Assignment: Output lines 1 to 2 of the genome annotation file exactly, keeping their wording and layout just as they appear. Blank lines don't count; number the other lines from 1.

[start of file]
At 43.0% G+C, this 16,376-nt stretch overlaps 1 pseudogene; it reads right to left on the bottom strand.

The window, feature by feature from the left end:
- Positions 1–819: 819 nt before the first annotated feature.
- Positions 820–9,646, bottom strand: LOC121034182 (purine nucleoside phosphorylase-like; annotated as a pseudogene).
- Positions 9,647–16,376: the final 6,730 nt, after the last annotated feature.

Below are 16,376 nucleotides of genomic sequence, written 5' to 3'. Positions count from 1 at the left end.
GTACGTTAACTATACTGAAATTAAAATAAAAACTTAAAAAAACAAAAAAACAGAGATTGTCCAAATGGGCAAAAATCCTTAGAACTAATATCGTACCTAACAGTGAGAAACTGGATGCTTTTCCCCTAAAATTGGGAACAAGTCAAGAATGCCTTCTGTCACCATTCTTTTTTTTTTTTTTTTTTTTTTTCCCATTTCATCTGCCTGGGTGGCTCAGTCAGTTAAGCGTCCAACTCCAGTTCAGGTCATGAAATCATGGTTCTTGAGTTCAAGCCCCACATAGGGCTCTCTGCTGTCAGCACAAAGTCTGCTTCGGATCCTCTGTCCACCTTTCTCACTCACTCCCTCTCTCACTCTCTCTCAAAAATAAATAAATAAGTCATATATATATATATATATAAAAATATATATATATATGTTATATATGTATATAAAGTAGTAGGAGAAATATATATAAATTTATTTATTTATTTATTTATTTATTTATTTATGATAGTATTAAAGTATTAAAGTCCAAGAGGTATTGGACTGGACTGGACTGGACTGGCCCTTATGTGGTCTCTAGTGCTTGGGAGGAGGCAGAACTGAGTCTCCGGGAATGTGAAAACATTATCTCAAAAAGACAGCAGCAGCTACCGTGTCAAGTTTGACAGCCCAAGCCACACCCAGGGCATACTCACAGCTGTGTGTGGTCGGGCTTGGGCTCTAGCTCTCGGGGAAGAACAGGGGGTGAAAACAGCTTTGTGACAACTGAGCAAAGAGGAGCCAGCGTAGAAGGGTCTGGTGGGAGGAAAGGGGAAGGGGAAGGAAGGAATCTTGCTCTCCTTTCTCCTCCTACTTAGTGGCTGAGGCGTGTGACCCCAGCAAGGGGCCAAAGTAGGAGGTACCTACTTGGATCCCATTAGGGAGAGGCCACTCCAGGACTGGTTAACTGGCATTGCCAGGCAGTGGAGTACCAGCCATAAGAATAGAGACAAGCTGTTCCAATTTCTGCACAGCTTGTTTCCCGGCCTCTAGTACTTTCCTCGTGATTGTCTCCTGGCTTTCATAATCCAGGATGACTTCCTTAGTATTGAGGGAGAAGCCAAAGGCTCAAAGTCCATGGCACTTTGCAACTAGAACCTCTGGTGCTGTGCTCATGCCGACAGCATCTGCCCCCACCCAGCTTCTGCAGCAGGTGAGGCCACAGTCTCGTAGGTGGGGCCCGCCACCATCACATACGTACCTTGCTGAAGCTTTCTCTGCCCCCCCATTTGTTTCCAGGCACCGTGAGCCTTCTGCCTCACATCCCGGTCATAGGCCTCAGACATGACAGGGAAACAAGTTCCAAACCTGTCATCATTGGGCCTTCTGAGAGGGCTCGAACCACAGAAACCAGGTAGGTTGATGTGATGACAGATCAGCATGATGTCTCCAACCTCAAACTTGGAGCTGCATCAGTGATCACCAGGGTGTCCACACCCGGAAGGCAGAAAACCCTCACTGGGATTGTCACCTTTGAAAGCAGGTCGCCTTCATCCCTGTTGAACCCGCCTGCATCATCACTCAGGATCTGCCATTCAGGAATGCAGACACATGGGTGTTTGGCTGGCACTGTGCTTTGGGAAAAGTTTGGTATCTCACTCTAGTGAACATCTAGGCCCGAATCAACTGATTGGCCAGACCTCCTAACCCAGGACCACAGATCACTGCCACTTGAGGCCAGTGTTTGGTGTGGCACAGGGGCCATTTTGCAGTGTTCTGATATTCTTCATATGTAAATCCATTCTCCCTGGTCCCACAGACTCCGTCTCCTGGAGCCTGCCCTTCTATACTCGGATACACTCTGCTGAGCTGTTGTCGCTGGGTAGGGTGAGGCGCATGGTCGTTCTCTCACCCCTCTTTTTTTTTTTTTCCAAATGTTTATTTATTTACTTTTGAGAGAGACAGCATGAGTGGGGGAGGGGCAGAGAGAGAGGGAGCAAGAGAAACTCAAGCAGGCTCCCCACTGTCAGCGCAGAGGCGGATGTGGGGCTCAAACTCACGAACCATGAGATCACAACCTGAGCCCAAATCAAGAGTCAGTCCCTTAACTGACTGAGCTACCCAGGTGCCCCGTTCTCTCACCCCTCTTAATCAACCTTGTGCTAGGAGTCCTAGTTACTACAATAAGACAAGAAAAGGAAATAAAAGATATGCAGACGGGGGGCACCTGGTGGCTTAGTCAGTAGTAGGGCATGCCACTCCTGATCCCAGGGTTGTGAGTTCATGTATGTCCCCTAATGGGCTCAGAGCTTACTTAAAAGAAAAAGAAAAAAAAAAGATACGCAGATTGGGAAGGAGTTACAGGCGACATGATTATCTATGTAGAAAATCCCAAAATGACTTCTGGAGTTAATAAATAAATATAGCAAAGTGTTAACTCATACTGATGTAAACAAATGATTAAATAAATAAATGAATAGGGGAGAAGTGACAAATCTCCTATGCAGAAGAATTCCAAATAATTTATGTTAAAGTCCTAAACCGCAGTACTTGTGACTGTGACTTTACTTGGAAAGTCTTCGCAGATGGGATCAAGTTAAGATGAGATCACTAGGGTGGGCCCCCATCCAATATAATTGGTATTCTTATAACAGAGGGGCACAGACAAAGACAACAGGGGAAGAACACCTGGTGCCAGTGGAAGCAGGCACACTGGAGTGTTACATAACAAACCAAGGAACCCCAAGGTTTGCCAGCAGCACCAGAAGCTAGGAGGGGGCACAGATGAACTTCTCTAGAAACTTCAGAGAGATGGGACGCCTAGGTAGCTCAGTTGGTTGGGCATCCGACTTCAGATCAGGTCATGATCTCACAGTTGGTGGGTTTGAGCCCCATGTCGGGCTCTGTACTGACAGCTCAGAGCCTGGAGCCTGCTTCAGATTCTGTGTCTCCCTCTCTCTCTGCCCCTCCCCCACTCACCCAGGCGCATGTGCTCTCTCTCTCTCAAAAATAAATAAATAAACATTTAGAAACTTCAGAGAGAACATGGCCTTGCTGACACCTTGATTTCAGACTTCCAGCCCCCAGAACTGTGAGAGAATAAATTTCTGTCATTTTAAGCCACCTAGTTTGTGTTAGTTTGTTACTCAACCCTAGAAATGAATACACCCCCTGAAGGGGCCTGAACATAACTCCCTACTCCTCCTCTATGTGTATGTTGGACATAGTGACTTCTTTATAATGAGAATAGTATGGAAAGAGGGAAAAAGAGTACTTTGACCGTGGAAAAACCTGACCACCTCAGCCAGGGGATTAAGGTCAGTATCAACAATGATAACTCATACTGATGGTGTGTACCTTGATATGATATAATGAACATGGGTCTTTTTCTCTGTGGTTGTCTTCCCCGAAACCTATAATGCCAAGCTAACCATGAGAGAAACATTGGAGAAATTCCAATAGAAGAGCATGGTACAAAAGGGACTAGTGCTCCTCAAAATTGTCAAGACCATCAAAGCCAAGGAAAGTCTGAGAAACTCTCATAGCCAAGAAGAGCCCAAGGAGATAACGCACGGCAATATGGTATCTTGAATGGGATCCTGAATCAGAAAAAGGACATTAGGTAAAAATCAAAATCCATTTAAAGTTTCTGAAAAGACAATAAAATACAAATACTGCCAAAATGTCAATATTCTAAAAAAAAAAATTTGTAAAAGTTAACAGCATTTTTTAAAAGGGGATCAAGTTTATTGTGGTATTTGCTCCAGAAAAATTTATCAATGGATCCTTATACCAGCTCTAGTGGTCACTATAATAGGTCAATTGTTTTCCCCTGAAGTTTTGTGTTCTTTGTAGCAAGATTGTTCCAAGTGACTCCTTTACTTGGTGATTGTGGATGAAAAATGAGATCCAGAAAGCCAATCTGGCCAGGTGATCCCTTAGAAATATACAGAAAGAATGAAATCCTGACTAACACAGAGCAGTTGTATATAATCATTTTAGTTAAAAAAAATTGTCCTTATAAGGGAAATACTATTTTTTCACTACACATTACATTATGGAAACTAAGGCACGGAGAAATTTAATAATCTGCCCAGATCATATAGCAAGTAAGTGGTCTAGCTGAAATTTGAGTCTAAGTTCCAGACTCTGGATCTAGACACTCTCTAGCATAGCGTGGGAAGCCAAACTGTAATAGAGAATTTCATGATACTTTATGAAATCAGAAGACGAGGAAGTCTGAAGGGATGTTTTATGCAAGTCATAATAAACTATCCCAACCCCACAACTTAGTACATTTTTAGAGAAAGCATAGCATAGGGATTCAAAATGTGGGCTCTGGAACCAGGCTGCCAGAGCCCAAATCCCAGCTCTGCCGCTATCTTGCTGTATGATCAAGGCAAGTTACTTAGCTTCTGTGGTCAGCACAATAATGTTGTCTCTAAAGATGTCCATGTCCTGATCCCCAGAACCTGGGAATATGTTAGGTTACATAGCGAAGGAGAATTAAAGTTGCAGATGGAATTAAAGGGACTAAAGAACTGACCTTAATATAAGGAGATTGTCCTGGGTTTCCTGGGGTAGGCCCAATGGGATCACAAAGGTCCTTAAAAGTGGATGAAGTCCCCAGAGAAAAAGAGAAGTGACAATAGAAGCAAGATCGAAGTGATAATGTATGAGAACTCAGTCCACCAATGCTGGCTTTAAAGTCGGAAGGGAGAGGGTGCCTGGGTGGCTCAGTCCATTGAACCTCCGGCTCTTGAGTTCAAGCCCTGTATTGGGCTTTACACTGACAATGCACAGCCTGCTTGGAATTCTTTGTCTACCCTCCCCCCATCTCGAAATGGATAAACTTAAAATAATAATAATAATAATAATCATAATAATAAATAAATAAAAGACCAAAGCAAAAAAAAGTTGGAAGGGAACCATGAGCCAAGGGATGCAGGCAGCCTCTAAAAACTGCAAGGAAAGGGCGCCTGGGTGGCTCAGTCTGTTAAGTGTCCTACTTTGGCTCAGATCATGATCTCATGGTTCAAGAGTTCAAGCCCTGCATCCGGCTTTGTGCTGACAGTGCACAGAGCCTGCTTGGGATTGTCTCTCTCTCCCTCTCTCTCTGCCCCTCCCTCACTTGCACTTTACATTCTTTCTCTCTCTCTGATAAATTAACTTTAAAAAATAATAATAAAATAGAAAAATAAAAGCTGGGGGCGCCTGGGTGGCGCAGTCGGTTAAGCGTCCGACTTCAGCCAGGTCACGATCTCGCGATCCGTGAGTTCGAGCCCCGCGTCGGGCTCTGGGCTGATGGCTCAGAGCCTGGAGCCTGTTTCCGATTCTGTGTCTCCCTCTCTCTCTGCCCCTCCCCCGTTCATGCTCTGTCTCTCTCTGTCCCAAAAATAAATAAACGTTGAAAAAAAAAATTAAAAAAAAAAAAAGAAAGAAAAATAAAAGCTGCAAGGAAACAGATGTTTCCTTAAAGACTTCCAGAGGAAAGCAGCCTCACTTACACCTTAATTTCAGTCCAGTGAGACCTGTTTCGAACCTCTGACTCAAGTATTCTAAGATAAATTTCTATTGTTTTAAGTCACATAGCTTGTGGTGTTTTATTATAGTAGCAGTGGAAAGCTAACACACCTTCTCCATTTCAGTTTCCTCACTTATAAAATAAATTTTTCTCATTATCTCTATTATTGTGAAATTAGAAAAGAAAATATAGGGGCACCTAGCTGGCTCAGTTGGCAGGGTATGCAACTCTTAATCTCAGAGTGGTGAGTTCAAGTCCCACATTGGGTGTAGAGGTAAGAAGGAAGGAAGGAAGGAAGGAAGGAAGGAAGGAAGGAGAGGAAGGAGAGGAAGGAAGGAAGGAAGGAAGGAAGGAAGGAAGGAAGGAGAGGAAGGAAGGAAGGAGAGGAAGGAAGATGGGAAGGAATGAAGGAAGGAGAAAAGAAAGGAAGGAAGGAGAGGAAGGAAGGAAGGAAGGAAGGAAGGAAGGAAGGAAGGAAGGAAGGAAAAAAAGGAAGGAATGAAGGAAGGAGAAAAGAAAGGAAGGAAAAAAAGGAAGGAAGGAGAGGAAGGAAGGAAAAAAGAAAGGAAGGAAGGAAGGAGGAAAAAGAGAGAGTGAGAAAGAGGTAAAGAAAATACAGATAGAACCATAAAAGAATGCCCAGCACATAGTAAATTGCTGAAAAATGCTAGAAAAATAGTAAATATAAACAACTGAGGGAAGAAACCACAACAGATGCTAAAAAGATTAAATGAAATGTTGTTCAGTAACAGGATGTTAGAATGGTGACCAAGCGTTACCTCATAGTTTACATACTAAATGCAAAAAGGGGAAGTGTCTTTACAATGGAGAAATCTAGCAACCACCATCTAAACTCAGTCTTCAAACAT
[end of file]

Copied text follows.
At 43.0% G+C, this 16,376-nt stretch overlaps 1 pseudogene; it reads right to left on the bottom strand.

The window, feature by feature from the left end: